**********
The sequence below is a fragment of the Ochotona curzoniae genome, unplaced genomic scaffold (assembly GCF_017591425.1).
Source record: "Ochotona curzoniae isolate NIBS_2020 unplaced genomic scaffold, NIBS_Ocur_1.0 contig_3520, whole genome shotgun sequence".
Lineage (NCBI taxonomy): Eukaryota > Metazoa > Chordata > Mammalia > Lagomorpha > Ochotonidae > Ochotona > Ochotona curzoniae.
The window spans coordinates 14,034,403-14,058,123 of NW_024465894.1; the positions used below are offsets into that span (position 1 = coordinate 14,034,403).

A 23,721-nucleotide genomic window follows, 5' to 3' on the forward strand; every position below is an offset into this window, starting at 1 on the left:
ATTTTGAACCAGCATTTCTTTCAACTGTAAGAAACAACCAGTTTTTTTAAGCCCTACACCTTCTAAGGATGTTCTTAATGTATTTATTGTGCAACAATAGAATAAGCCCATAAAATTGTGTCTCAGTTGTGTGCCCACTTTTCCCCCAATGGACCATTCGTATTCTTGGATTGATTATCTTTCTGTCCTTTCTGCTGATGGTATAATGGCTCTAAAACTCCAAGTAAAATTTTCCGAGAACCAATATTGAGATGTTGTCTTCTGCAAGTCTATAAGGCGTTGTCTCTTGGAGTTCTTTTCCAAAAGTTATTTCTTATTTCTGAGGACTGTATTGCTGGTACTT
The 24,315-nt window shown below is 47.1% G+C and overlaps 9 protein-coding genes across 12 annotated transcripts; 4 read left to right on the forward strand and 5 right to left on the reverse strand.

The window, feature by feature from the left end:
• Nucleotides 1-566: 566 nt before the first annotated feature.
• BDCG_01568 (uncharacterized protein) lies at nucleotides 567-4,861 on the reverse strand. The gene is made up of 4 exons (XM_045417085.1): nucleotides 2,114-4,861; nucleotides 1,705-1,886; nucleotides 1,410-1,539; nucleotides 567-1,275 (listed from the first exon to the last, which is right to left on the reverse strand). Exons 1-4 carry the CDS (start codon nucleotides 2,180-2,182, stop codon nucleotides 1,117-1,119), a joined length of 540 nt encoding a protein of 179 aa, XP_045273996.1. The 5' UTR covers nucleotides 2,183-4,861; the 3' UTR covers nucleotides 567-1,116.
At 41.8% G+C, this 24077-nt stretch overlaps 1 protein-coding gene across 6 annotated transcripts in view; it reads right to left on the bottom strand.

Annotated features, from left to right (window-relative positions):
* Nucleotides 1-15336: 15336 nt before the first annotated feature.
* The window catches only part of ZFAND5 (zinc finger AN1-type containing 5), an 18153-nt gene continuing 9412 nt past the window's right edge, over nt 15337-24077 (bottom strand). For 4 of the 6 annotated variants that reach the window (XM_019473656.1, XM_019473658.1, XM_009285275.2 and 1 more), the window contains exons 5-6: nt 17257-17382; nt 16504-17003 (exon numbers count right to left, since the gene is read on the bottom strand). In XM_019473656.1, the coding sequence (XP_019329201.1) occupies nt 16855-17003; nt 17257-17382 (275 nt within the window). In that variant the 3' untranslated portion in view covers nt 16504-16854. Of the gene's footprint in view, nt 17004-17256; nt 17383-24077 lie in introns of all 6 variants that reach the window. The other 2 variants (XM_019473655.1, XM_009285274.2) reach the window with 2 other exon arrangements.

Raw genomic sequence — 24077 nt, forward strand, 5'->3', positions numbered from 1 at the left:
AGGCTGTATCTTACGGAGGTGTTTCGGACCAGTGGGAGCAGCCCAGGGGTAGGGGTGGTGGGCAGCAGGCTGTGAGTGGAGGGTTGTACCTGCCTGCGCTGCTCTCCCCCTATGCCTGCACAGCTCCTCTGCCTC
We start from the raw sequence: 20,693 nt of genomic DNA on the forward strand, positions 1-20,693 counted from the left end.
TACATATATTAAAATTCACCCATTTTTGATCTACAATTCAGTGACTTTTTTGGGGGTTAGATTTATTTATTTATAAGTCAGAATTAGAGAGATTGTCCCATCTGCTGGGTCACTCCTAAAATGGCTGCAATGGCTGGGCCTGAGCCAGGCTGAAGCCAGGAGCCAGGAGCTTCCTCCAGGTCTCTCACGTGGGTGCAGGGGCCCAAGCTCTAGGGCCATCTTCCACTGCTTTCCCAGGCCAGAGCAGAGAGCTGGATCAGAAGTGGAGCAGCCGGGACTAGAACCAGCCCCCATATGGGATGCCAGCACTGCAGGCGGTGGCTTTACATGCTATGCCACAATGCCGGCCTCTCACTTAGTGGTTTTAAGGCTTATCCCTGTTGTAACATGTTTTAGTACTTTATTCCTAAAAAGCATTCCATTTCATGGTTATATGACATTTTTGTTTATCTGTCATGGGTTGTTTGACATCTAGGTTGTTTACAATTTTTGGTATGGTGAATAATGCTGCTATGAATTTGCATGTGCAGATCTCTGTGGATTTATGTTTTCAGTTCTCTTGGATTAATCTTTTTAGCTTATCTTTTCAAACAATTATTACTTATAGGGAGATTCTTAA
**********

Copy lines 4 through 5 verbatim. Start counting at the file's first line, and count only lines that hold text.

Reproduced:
The window spans coordinates 14,034,403-14,058,123 of NW_024465894.1; the positions used below are offsets into that span (position 1 = coordinate 14,034,403).

A 23,721-nucleotide genomic window follows, 5' to 3' on the forward strand; every position below is an offset into this window, starting at 1 on the left: